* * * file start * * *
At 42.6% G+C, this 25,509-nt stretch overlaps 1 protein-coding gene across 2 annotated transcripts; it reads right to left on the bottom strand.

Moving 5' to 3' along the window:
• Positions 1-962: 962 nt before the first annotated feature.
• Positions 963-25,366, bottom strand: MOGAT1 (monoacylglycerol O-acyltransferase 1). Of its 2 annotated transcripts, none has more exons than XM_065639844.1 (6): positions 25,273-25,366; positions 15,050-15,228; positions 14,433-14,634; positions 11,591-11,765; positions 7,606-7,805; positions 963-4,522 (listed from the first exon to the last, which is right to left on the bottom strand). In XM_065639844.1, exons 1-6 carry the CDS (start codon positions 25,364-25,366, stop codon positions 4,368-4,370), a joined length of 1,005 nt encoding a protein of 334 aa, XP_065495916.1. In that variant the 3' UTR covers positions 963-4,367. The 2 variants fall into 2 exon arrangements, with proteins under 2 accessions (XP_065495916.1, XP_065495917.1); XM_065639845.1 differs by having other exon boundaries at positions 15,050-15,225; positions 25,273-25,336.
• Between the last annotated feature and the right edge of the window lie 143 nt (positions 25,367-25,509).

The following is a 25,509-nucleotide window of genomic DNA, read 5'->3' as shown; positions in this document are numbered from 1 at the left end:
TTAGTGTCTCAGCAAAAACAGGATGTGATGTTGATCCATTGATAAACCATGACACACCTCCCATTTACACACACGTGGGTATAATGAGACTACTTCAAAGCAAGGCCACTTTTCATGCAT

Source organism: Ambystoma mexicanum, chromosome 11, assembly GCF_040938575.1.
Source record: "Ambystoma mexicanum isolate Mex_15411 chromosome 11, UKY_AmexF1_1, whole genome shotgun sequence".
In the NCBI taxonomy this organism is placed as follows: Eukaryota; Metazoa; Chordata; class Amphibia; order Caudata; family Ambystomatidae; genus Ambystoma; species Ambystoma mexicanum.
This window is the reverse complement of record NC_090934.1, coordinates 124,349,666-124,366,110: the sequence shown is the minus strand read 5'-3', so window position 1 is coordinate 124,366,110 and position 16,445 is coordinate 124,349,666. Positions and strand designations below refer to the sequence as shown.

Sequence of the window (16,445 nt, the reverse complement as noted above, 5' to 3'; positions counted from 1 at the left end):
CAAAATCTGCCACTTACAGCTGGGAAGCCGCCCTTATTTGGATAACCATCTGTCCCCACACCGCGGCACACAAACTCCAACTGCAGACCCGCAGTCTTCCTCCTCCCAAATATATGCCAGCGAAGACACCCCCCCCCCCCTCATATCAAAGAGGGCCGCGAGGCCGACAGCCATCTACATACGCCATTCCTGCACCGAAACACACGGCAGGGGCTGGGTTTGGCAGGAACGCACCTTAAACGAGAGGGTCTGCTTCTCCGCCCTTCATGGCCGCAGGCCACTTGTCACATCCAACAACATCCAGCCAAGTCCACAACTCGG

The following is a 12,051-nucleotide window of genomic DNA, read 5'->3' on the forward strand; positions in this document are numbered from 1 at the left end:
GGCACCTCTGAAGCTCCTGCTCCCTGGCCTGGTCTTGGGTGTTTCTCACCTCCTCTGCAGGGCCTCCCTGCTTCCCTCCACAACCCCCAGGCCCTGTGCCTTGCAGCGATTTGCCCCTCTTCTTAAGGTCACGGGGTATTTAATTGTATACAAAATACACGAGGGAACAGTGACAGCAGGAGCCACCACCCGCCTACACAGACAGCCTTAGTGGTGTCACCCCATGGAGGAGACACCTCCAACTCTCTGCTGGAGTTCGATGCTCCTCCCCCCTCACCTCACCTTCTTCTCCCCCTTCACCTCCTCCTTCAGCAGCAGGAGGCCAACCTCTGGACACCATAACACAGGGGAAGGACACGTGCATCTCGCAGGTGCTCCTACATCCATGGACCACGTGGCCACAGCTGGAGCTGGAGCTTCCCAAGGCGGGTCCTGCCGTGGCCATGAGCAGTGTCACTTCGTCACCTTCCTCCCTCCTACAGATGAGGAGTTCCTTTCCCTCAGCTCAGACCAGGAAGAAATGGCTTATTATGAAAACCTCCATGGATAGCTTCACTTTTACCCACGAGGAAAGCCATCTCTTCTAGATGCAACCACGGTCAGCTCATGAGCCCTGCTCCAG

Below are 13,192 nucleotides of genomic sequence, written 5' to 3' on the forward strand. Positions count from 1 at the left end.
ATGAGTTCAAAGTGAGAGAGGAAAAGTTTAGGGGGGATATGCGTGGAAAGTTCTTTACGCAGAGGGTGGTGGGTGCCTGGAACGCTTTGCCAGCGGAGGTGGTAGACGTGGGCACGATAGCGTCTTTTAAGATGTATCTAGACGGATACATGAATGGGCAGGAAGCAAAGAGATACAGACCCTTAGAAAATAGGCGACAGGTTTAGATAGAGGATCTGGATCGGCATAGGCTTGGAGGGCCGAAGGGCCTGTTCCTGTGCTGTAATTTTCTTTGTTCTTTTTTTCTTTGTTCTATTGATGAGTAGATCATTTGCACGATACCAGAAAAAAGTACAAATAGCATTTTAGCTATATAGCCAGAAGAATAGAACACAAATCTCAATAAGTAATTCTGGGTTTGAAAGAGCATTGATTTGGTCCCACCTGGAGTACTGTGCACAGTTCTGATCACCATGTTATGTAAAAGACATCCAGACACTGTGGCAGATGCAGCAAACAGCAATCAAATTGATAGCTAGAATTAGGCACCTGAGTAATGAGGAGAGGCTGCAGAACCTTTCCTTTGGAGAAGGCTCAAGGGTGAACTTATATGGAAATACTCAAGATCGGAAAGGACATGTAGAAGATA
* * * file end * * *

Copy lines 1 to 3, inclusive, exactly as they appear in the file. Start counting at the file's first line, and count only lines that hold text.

At 42.6% G+C, this 25,509-nt stretch overlaps 1 protein-coding gene across 2 annotated transcripts; it reads right to left on the bottom strand.

Moving 5' to 3' along the window:
• Positions 1-962: 962 nt before the first annotated feature.